Eusebian canons, Eusebian sections or Eusebian apparatus, also known as Ammonian sections, are the system of dividing the four Gospels used between late Antiquity and the Middle Ages. The divisions into chapters and verses used in modern texts date only from the 13th and 16th centuries, respectively. The sections are indicated in the margin of nearly all Greek and Latin manuscripts of the Bible, and usually summarized in Canon Tables at the start of the Gospels (see below). There are about 1165 sections: 355 for Matthew, 235 for Mark, 343 for Luke, and 232 for John; the numbers, however, vary slightly in different manuscripts.
Until the 19th century it was mostly believed that these divisions were devised by Ammonius of Alexandria, at the beginning of the 3rd century (c. 220), in connection with a Harmony of the Gospels, now lost, which he composed. It was traditionally believed that he divided the four Gospels into small numbered sections, which were similar in content where the narratives are parallel. He then wrote the sections of the three last Gospels, or simply the section numbers with the name of the respective evangelist, in parallel columns opposite the corresponding sections of the Gospel of Matthew, which he had chosen as the basis of his Gospel Harmony. Now it is believed that the work of Ammonius was restricted to what Eusebius of Caesarea (265-340) states concerning it in his letter to Carpianus (Epistula ad Carpianum), namely, that he placed the parallel passages of the last three Gospels alongside the text of Matthew, and the sections traditionally credited to Ammonius are now ascribed to Eusebius, who was always credited with the final form of the tables.
The Eusebian Tables
The Harmony of Ammonius suggested to Eusebius, as he himself tells us in his letter, the idea of drawing up ten tables (kanones) in which the sections in question were so classified as to show at a glance where each Gospel agreed with or differed from the others. In the first nine tables he placed in parallel columns the numbers of the sections common to the four, or three, or two, evangelists; namely: (1) Matt., Mark, Luke, John; (2) Matt., Mark, Luke; (3) Matt., Luke, John; (4) Matt., Mark, John; (5) Matt., Luke; (6) Matt., Mark; (7) Matt., John; (8) Luke, Mark; (9) Luke, John. In the tenth he noted successively the sections special to each evangelist.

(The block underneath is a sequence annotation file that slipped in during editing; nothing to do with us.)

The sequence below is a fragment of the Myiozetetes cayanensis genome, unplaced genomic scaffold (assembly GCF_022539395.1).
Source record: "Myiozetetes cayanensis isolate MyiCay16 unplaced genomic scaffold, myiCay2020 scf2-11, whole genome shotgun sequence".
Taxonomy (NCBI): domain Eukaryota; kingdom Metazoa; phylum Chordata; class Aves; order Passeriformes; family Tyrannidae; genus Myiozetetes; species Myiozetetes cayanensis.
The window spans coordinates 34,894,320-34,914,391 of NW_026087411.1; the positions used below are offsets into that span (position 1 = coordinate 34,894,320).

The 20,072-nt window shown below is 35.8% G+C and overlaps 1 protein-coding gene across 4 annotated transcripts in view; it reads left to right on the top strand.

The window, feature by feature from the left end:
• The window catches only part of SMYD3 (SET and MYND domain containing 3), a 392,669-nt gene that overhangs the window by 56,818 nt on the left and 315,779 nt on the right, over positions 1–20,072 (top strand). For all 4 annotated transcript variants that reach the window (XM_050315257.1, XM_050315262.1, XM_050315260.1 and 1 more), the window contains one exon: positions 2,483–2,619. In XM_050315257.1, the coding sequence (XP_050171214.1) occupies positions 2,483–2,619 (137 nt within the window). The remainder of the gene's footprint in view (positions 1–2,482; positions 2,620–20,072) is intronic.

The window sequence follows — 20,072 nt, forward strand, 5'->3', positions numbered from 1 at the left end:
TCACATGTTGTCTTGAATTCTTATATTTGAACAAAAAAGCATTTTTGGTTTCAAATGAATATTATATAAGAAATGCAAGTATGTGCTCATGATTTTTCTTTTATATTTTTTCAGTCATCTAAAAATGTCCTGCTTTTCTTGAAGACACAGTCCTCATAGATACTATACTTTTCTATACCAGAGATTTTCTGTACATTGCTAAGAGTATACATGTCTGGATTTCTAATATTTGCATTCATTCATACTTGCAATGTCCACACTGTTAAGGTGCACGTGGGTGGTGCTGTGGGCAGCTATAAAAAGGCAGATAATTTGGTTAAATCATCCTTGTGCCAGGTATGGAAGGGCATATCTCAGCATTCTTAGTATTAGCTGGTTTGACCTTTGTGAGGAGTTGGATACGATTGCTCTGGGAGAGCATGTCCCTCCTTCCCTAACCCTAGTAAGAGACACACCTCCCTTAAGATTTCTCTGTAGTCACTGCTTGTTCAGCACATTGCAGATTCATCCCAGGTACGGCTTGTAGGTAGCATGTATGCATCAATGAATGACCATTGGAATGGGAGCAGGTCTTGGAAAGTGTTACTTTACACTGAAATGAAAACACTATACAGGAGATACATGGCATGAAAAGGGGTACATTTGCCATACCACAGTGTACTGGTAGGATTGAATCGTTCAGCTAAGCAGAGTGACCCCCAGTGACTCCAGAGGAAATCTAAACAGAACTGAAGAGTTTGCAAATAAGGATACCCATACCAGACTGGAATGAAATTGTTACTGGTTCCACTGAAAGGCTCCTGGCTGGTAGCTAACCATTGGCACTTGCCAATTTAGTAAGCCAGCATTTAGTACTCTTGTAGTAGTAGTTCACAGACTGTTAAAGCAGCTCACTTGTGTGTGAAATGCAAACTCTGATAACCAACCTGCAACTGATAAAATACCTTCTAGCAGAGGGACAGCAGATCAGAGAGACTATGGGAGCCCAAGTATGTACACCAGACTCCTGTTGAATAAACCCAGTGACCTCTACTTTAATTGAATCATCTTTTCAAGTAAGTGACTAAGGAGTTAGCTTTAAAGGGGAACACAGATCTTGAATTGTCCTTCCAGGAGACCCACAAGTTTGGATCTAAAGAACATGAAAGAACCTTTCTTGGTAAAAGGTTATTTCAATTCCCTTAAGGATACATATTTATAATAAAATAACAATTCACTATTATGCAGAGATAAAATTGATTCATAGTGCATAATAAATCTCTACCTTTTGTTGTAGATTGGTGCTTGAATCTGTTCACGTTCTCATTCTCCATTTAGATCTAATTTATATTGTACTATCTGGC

|In Quo Quattor|
|In Quo Tres|
|In Quo Duo|
|In Quo Matth. Proprie|
|In Quo Marc. Proprie|
|In Quo Luc. Proprie|
|In Quo Ioh. Proprie|
The usefulness of these tables for the purpose of reference and comparison soon brought them into common use, and from the 5th century the Ammonian sections, with references to the Eusebian tables, were indicated in the margin of the manuscripts. Opposite each section was written its number, and underneath this the number of the Eusebian table to be consulted in order to find the parallel texts or text; a reference to the tenth table would of course show that this section was proper to that evangelist. These marginal notes are reproduced in several editions of Tischendorf's New Testament.
Eusebius's explanatory letter to Carpianus was also very often reproduced before the tables.
Illuminated Canon Tables
The tables themselves were usually placed at the start of a Gospel Book, and in illuminated copies were placed in round-headed arcade-like frames of which the general form remained remarkably consistent through to the Romanesque period. This form was derived from Late Antique book-painting frames like those in the Chronography of 354. In many examples the tables are the only decoration in the whole book, perhaps other than some initials. In particular, canon tables, with Evangelist portraits, are very important for the study of the development of manuscript painting in the earliest part of the Early Medieval period, where very few manuscripts survive, and even the most decorated of those have fewer pages illuminated than was the case later.
- This article incorporates text from a publication now in the public domain: Herbermann, Charles, ed. (1913). . Catholic Encyclopedia. New York: Robert Appleton.
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